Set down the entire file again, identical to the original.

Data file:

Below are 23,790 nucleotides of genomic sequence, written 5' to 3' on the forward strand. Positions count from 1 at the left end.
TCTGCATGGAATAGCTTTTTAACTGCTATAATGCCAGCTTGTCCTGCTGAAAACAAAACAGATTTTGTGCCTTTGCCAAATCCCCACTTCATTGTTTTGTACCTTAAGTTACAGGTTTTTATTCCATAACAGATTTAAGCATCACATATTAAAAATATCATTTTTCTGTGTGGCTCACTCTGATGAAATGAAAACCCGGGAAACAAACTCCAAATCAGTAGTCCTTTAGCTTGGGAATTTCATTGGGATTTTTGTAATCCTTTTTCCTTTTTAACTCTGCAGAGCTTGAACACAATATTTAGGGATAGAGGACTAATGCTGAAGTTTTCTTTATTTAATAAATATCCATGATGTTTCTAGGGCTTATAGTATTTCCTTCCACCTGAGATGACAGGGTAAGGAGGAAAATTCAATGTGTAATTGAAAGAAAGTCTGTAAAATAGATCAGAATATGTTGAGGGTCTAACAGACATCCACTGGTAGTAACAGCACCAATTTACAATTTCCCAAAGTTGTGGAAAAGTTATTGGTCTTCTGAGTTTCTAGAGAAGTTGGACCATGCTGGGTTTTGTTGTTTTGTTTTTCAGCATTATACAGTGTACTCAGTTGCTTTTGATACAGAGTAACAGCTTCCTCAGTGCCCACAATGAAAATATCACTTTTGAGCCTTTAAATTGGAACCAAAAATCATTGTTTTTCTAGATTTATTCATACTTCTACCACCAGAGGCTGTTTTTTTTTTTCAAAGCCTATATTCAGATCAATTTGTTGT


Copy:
Below are 23,790 nucleotides of genomic sequence, written 5' to 3' on the forward strand. Positions count from 1 at the left end.
TCTGCATGGAATAGCTTTTTAACTGCTATAATGCCAGCTTGTCCTGCTGAAAACAAAACAGATTTTGTGCCTTTGCCAAATCCCCACTTCATTGTTTTGTACCTTAAGTTACAGGTTTTTATTCCATAACAGATTTAAGCATCACATATTAAAAATATCATTTTTCTGTGTGGCTCACTCTGATGAAATGAAAACCCGGGAAACAAACTCCAAATCAGTAGTCCTTTAGCTTGGGAATTTCATTGGGATTTTTGTAATCCTTTTTCCTTTTTAACTCTGCAGAGCTTGAACACAATATTTAGGGATAGAGGACTAATGCTGAAGTTTTCTTTATTTAATAAATATCCATGATGTTTCTAGGGCTTATAGTATTTCCTTCCACCTGAGATGACAGGGTAAGGAGGAAAATTCAATGTGTAATTGAAAGAAAGTCTGTAAAATAGATCAGAATATGTTGAGGGTCTAACAGACATCCACTGGTAGTAACAGCACCAATTTACAATTTCCCAAAGTTGTGGAAAAGTTATTGGTCTTCTGAGTTTCTAGAGAAGTTGGACCATGCTGGGTTTTGTTGTTTTGTTTTTCAGCATTATACAGTGTACTCAGTTGCTTTTGATACAGAGTAACAGCTTCCTCAGTGCCCACAATGAAAATATCACTTTTGAGCCTTTAAATTGGAACCAAAAATCATTGTTTTTCTAGATTTATTCATACTTCTACCACCAGAGGCTGTTTTTTTTTTTCAAAGCCTATATTCAGATCAATTTGTTGT